Foreign Tax Credit: Definition & How to Claim It
The Foreign Tax Credit (FTC) is a credit that you can claim on your tax return if you paid taxes to another country on the income received from that country. By claiming the credit, you will get the opportunity to avoid paying double-taxes on the same income. You can read more about the FTC in IRS Publication 514.
If you qualify for the Foreign Tax Credit and have not yet done so, consider filing Form 1116. Here, we show you how to claim foreign tax liability on your tax return and more.
Table of Contents
- A foreign tax credit allows a US taxpayer to offset taxes paid to a foreign government on income earned outside the United States.
- To claim a foreign tax credit, taxpayers must file Form 1116 or Form 1118 with their federal income tax return.
- The credit is generally limited to the amount of US tax liability attributable to the foreign-source income.
What is Foreign Tax Credit?
The Foreign Tax Credit (FTC) is a tax credit available to US taxpayers who have paid foreign taxes on income earned abroad. The credit intends to offset the double taxation. This would otherwise occur when foreign-source income is subject to both US and foreign taxes.
This includes income from employment, business activities, investments, and more.
To claim the Foreign Tax Credit, individual taxpayers must file Form 1116 with their annual federal income tax return. Corporations must file Form 1118. You claim the credit as a reduction in your tax liability rather than as a refundable credit like the Earned Income Tax Credit or the Child Tax Credit.
How Does Foreign Tax Credit Work?
When you file your taxes, you may be able to claim a foreign tax credit if you’ve paid taxes to a foreign country. This credit can offset any US taxes that you owe on income from foreign sources.
To claim the credit as an individual, you’ll need to file Form 1116 with your tax return. This form will allow you to calculate the amount of the credit that you’re eligible for.
You’ll also need to have documentation of the taxes that you’ve paid, such as a tax return or a statement from the foreign government.
The foreign tax credit is available for both federal and state taxes. However, you can only claim the credit for taxes that are actually paid. This means that you can’t claim the credit if you’re eligible for a refund of foreign taxes but have missed to claim the refund.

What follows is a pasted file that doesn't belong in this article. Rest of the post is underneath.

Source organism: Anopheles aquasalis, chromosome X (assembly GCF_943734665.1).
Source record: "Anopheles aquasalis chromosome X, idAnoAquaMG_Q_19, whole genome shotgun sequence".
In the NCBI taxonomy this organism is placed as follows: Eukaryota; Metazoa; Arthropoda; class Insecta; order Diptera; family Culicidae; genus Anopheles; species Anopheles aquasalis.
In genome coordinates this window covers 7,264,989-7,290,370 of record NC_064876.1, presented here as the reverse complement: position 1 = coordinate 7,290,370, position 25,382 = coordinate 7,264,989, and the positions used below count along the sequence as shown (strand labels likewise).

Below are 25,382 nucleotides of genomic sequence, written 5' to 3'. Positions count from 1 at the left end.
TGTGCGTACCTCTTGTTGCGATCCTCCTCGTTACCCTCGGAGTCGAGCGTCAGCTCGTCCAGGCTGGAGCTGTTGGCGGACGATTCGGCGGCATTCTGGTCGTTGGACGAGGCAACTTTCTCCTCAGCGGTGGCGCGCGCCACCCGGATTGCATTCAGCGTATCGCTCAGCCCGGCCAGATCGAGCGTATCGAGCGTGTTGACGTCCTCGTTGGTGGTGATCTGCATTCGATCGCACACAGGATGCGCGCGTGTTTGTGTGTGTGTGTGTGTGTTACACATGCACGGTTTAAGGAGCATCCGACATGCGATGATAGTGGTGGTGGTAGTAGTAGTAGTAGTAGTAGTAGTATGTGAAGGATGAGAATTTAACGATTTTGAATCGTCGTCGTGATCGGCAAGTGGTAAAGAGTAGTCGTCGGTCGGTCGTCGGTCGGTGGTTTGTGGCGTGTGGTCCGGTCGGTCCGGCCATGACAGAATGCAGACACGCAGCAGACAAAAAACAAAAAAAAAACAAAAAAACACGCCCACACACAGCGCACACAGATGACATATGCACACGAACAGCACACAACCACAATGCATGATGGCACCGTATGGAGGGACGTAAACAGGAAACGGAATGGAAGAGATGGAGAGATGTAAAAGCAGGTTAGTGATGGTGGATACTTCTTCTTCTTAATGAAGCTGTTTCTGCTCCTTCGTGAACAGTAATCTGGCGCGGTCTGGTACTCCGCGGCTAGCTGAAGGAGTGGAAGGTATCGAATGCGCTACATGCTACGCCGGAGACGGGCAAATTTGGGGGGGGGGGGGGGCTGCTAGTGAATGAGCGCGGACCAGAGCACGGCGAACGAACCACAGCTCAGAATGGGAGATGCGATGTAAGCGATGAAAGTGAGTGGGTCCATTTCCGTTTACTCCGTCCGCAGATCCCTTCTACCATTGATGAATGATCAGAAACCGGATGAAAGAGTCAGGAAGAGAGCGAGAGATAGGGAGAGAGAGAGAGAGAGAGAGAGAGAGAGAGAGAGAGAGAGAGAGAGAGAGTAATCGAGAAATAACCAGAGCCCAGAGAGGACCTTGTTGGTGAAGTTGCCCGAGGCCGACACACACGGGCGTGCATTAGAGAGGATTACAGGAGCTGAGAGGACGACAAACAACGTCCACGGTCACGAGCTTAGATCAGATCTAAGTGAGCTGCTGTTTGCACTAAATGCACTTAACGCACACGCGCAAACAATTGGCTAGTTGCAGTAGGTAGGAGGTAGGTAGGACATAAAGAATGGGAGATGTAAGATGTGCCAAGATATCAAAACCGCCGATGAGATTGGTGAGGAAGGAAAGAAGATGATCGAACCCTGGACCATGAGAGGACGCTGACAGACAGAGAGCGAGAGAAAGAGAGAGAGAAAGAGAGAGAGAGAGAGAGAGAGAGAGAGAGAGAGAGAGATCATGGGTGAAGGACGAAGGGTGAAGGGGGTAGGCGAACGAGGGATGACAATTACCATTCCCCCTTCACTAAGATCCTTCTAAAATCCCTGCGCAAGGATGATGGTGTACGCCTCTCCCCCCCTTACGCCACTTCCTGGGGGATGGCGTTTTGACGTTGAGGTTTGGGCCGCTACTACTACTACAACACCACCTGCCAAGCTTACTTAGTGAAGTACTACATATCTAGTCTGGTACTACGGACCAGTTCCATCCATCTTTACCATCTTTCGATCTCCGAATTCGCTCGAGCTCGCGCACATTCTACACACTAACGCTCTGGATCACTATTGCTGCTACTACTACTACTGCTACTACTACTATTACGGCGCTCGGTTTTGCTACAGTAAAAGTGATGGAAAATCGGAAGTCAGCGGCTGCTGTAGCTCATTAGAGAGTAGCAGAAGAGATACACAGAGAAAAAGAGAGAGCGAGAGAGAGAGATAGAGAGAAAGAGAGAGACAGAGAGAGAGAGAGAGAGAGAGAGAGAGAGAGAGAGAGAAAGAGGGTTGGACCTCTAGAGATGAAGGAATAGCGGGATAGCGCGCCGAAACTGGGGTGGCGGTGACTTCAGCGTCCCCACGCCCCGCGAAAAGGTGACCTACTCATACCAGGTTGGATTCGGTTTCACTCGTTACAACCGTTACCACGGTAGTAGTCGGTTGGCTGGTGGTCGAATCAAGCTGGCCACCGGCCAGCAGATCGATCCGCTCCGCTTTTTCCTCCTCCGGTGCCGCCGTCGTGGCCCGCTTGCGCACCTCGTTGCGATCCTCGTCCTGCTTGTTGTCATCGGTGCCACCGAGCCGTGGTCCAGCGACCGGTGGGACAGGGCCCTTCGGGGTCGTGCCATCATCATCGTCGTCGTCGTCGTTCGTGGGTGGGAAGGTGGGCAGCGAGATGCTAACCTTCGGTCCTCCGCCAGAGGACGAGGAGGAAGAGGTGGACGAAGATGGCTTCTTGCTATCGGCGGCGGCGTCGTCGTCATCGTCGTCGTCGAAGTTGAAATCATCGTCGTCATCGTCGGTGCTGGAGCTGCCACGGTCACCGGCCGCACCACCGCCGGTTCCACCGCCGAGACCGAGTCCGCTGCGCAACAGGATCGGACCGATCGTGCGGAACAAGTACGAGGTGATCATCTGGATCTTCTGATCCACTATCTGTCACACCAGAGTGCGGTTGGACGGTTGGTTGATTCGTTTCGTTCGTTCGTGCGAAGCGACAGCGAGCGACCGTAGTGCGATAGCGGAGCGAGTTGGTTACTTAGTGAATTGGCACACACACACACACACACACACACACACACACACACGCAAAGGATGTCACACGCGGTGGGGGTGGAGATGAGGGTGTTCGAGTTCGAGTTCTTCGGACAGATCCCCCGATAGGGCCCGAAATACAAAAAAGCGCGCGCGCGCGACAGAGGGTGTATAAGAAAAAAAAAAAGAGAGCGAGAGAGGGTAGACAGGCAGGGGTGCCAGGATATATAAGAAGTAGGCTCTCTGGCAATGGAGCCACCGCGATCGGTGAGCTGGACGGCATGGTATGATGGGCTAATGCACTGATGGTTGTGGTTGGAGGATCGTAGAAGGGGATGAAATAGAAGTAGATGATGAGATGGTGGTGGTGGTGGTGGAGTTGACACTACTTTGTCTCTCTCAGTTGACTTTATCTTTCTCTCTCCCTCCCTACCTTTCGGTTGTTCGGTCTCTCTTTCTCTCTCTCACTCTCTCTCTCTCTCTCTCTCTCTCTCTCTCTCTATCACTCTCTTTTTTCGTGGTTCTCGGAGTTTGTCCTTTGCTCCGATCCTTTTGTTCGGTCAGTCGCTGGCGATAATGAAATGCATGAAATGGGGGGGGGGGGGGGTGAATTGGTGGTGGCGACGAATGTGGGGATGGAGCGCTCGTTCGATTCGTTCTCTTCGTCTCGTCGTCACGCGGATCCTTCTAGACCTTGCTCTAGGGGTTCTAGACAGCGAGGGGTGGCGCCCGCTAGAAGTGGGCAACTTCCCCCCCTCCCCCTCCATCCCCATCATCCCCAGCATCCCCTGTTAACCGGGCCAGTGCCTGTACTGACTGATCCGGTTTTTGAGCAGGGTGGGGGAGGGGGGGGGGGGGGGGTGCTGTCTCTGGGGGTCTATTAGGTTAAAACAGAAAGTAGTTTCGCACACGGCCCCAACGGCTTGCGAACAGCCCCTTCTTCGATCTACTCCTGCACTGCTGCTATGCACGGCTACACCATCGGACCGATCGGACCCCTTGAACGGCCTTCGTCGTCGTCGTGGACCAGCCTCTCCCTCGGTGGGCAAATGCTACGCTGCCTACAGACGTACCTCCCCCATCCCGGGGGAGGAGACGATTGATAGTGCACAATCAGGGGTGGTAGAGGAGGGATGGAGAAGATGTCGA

The foreign tax credit is generally limited to the amount of US taxes that you owe on your income from foreign sources. This means that if you don’t owe any US taxes, you won’t be able to claim the credit.
However, there are some circumstances in which you may be able to claim a portion of the credit in the following years even if you don’t owe any US taxes in that tax year. For example, you may be able to carry forward the credit to future years or allocate the credit to your spouse.
Requirements For Foreign Tax Credit
To take the foreign tax credit, you must meet the following requirements:
- All taxes claimed as a Foreign Tax Credit must be imposed on income earned outside of the United States.
- The taxes claimed as a Foreign Tax Credit must have been paid to a foreign country.
- The taxes claimed as a Foreign Tax Credit must be an income tax or a tax similar to an income tax, such as taxes paid on your wages.
- Have paid or accrued foreign taxes to a qualified country (see IRS Publication 514 for a list of unqualified countries).
- The taxes paid cannot be on income that is excluded from the U.S Gross Income.
- Not have claimed an itemized deduction for those taxes.
In general, the foreign tax credit is available for any foreign taxes paid or accrued on income from sources outside the United States. This includes income from investments, as well as earnings from employment or business activities.
The credit is not available for taxes paid on gambling winnings, penalties, or certain excise taxes.
How To Claim Foreign Tax Credit